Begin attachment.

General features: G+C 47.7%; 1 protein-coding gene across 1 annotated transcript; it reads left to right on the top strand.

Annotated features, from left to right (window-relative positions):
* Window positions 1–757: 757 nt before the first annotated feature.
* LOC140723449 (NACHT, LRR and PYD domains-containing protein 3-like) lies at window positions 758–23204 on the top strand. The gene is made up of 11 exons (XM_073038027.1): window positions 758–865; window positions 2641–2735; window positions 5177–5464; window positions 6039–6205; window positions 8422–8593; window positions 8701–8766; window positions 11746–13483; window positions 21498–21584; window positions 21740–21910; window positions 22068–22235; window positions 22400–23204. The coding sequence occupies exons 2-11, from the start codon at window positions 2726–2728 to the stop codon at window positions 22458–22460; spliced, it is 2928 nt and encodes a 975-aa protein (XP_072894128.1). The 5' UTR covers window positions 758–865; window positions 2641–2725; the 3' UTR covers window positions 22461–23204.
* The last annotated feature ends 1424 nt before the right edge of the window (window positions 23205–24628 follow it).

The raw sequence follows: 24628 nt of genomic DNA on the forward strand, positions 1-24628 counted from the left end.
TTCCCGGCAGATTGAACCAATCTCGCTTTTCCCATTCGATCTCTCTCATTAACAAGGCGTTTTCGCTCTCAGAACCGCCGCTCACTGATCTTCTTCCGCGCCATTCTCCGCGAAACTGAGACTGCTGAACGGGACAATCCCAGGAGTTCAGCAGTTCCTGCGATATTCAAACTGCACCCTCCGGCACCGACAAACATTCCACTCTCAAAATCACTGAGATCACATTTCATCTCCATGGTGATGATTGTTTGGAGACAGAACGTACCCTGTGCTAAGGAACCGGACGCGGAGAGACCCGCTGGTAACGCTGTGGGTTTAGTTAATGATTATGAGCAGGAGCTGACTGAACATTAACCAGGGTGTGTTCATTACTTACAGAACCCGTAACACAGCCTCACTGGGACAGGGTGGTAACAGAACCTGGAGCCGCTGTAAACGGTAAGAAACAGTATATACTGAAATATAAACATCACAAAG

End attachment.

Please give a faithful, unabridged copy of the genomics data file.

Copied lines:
General features: G+C 47.7%; 1 protein-coding gene across 1 annotated transcript; it reads left to right on the top strand.

Annotated features, from left to right (window-relative positions):
* Window positions 1–757: 757 nt before the first annotated feature.
* LOC140723449 (NACHT, LRR and PYD domains-containing protein 3-like) lies at window positions 758–23204 on the top strand. The gene is made up of 11 exons (XM_073038027.1): window positions 758–865; window positions 2641–2735; window positions 5177–5464; window positions 6039–6205; window positions 8422–8593; window positions 8701–8766; window positions 11746–13483; window positions 21498–21584; window positions 21740–21910; window positions 22068–22235; window positions 22400–23204. The coding sequence occupies exons 2-11, from the start codon at window positions 2726–2728 to the stop codon at window positions 22458–22460; spliced, it is 2928 nt and encodes a 975-aa protein (XP_072894128.1). The 5' UTR covers window positions 758–865; window positions 2641–2725; the 3' UTR covers window positions 22461–23204.
* The last annotated feature ends 1424 nt before the right edge of the window (window positions 23205–24628 follow it).

The raw sequence follows: 24628 nt of genomic DNA on the forward strand, positions 1-24628 counted from the left end.
TTCCCGGCAGATTGAACCAATCTCGCTTTTCCCATTCGATCTCTCTCATTAACAAGGCGTTTTCGCTCTCAGAACCGCCGCTCACTGATCTTCTTCCGCGCCATTCTCCGCGAAACTGAGACTGCTGAACGGGACAATCCCAGGAGTTCAGCAGTTCCTGCGATATTCAAACTGCACCCTCCGGCACCGACAAACATTCCACTCTCAAAATCACTGAGATCACATTTCATCTCCATGGTGATGATTGTTTGGAGACAGAACGTACCCTGTGCTAAGGAACCGGACGCGGAGAGACCCGCTGGTAACGCTGTGGGTTTAGTTAATGATTATGAGCAGGAGCTGACTGAACATTAACCAGGGTGTGTTCATTACTTACAGAACCCGTAACACAGCCTCACTGGGACAGGGTGGTAACAGAACCTGGAGCCGCTGTAAACGGTAAGAAACAGTATATACTGAAATATAAACATCACAAAG